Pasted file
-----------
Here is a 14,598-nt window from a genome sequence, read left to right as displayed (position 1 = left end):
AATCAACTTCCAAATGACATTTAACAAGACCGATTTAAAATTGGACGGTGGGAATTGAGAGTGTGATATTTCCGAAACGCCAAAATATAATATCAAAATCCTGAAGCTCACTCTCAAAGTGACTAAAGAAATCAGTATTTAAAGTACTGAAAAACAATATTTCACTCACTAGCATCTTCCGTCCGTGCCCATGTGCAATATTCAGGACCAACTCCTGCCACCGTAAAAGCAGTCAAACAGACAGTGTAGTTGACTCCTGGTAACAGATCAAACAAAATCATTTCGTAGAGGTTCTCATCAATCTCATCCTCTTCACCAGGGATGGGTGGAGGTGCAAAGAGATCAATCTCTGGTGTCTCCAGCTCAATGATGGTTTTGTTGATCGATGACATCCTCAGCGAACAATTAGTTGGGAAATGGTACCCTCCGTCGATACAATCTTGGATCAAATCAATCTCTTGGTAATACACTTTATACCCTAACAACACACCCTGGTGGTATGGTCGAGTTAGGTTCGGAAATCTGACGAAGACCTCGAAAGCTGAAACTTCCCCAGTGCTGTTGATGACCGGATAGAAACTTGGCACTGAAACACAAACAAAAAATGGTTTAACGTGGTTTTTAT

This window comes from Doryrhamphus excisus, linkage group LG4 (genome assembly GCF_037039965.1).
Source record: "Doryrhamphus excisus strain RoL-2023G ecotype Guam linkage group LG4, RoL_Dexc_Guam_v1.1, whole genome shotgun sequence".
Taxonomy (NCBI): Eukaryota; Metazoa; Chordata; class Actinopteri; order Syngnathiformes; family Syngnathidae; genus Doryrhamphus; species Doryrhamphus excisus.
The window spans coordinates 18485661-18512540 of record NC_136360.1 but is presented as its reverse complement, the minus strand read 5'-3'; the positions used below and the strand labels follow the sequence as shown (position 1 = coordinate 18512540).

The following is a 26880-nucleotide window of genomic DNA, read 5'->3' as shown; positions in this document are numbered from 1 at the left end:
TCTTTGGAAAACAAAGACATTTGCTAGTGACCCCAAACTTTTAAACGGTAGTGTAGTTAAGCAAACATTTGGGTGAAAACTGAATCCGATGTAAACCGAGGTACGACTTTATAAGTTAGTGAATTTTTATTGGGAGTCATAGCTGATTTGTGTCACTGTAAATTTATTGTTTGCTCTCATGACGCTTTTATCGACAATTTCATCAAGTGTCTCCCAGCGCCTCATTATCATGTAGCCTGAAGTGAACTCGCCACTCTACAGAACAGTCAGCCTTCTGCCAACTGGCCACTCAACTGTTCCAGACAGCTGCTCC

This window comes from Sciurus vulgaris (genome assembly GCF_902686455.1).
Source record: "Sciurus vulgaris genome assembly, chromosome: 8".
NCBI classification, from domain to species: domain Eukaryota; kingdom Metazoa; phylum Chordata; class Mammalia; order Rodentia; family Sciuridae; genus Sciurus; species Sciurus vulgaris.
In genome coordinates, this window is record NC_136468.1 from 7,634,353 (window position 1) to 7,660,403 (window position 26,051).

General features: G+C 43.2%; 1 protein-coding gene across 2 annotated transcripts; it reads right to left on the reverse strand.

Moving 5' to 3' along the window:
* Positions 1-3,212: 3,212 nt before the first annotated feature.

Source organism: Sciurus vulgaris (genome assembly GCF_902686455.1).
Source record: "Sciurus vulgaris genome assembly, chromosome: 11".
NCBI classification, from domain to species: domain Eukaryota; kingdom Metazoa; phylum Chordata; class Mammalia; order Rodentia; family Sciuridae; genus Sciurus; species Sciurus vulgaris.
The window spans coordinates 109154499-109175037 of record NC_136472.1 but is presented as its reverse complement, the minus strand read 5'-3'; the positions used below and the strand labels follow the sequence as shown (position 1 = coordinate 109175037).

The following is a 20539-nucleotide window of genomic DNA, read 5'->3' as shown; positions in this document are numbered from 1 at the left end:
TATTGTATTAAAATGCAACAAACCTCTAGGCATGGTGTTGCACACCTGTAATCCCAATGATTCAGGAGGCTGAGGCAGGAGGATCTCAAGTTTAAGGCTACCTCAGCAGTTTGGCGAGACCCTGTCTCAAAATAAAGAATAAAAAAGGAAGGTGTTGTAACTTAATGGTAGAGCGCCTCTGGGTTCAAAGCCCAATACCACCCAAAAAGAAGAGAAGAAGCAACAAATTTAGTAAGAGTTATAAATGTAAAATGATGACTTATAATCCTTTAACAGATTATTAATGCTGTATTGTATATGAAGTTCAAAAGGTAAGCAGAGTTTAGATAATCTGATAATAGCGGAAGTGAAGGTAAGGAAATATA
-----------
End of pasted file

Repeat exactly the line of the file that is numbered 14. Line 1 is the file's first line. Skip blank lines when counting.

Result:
Moving 5' to 3' along the window: